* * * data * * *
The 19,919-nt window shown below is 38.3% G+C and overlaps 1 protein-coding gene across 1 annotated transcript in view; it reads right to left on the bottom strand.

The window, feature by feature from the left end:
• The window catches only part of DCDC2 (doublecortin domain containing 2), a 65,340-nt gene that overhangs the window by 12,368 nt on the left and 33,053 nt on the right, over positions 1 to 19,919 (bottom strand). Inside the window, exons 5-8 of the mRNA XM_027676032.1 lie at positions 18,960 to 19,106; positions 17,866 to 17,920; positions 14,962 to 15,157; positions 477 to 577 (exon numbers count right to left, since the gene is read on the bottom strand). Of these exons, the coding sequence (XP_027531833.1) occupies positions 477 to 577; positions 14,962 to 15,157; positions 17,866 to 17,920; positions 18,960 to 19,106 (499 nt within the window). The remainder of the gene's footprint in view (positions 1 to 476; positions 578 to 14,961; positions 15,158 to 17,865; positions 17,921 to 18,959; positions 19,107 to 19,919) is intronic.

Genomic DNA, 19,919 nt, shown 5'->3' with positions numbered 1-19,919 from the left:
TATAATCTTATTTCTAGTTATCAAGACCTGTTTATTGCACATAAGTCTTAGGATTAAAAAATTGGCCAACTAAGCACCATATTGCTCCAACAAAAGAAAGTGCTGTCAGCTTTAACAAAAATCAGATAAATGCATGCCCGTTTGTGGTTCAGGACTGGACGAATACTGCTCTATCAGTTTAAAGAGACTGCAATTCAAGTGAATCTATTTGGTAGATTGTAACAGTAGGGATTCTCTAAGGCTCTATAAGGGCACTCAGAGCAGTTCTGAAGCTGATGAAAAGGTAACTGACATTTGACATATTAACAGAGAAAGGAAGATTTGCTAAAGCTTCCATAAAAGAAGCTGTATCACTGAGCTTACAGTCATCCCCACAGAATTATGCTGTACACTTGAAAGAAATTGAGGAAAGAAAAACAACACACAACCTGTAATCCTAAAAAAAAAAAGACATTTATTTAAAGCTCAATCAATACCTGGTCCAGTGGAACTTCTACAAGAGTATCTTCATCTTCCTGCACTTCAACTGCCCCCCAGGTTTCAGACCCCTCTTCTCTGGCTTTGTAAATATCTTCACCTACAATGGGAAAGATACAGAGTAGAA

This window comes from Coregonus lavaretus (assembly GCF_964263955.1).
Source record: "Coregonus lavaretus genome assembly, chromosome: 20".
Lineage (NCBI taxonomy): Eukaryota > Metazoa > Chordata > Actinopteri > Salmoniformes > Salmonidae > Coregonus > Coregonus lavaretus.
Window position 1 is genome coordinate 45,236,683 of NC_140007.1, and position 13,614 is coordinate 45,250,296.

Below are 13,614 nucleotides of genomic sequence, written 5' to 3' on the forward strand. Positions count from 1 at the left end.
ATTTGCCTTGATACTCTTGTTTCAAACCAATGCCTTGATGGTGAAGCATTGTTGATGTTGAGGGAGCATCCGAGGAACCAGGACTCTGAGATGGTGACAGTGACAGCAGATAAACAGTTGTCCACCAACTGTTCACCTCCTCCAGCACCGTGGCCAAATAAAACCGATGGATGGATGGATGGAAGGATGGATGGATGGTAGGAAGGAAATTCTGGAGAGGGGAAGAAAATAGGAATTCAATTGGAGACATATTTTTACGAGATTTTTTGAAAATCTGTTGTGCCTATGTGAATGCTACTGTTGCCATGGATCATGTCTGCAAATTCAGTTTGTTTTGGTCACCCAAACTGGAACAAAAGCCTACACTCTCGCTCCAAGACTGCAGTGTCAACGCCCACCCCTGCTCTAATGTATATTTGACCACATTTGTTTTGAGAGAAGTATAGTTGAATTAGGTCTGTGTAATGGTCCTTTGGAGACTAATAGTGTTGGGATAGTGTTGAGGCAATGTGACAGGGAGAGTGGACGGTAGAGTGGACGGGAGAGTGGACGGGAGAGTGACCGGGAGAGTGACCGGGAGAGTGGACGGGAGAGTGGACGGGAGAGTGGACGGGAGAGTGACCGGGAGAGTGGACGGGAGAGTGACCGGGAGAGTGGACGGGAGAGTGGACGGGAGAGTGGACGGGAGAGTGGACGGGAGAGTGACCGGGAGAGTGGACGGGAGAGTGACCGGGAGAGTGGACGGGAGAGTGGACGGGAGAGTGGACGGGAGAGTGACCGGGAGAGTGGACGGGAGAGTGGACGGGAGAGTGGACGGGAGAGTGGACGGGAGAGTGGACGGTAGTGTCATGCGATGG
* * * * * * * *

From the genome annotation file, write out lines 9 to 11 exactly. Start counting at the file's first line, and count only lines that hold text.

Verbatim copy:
Window position 1 is genome coordinate 45,236,683 of NC_140007.1, and position 13,614 is coordinate 45,250,296.

Below are 13,614 nucleotides of genomic sequence, written 5' to 3' on the forward strand. Positions count from 1 at the left end.
ATTTGCCTTGATACTCTTGTTTCAAACCAATGCCTTGATGGTGAAGCATTGTTGATGTTGAGGGAGCATCCGAGGAACCAGGACTCTGAGATGGTGACAGTGACAGCAGATAAACAGTTGTCCACCAACTGTTCACCTCCTCCAGCACCGTGGCCAAATAAAACCGATGGATGGATGGATGGAAGGATGGATGGATGGTAGGAAGGAAATTCTGGAGAGGGGAAGAAAATAGGAATTCAATTGGAGACATATTTTTACGAGATTTTTTGAAAATCTGTTGTGCCTATGTGAATGCTACTGTTGCCATGGATCATGTCTGCAAATTCAGTTTGTTTTGGTCACCCAAACTGGAACAAAAGCCTACACTCTCGCTCCAAGACTGCAGTGTCAACGCCCACCCCTGCTCTAATGTATATTTGACCACATTTGTTTTGAGAGAAGTATAGTTGAATTAGGTCTGTGTAATGGTCCTTTGGAGACTAATAGTGTTGGGATAGTGTTGAGGCAATGTGACAGGGAGAGTGGACGGTAGAGTGGACGGGAGAGTGGACGGGAGAGTGACCGGGAGAGTGACCGGGAGAGTGGACGGGAGAGTGGACGGGAGAGTGGACGGGAGAGTGACCGGGAGAGTGGACGGGAGAGTGACCGGGAGAGTGGACGGGAGAGTGGACGGGAGAGTGGACGGGAGAGTGGACGGGAGAGTGACCGGGAGAGTGGACGGGAGAGTGACCGGGAGAGTGGACGGGAGAGTGGACGGGAGAGTGGACGGGAGAGTGACCGGGAGAGTGGACGGGAGAGTGGACGGGAGAGTGGACGGGAGAGTGGACGGGAGAGTGGACGGTAGTGTCATGCGATGG